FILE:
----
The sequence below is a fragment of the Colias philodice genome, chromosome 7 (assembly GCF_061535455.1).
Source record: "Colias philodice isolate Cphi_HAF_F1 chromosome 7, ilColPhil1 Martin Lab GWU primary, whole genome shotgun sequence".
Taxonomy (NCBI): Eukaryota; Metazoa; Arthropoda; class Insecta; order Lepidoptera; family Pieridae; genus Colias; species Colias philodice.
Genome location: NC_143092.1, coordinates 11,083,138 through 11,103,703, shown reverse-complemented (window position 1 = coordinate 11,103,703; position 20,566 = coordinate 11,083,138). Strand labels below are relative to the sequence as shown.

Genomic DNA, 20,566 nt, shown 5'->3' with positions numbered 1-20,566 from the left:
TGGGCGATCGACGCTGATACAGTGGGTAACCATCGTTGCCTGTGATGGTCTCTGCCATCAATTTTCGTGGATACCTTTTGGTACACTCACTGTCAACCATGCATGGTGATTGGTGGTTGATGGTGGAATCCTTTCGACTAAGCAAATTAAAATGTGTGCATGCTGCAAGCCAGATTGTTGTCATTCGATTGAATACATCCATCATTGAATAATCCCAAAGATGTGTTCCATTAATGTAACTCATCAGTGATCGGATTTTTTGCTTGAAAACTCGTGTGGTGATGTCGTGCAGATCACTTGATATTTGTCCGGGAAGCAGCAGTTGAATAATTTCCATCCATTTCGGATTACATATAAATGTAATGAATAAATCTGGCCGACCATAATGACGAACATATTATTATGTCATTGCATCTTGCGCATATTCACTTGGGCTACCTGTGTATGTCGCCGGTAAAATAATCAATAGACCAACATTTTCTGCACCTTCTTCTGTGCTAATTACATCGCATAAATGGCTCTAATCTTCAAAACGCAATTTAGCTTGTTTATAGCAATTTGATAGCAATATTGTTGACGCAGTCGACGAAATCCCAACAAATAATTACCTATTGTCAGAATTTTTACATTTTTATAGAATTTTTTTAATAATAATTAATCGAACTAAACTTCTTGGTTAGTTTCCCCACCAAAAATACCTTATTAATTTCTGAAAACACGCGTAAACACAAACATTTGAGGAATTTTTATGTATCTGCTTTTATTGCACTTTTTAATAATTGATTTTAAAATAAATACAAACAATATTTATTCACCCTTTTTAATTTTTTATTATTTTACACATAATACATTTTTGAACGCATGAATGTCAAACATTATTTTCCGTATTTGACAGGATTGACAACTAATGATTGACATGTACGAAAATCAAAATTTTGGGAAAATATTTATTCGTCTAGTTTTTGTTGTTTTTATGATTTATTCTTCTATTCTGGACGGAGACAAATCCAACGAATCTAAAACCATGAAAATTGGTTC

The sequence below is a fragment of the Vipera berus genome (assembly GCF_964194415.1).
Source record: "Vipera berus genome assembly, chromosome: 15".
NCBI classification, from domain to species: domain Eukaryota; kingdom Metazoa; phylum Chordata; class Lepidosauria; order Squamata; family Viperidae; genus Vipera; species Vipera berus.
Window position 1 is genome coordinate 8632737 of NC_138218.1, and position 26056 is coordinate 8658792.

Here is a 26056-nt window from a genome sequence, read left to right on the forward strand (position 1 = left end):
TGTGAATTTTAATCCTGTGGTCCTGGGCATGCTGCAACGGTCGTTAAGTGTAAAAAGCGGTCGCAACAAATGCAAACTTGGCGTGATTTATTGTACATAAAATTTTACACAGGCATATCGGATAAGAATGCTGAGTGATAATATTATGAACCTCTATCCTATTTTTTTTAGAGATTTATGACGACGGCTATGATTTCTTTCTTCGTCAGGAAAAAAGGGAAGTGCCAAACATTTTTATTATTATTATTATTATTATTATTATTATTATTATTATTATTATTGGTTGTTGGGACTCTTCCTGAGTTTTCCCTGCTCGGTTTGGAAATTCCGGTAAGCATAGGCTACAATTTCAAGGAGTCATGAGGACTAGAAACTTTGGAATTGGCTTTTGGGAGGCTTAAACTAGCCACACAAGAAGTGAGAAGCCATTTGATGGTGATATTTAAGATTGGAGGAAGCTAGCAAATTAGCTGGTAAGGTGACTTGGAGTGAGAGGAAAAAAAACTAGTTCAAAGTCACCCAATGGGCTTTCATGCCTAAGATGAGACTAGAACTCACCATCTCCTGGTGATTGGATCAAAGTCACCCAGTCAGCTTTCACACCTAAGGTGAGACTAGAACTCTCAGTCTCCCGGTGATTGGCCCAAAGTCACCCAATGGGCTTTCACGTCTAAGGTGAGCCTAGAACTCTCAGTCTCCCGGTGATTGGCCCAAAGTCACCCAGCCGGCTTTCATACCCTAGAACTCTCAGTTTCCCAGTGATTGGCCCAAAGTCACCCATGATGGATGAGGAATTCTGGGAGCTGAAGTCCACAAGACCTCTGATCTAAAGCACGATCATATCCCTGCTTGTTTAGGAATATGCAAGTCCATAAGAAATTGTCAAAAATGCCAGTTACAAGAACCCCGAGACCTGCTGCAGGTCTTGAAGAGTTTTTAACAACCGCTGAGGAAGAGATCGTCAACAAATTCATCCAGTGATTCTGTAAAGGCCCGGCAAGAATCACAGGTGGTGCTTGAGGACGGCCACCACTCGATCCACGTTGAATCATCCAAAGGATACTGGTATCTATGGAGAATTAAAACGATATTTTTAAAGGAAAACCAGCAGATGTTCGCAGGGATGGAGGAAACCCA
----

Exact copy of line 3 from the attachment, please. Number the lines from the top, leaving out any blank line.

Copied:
Taxonomy (NCBI): Eukaryota; Metazoa; Arthropoda; class Insecta; order Lepidoptera; family Pieridae; genus Colias; species Colias philodice.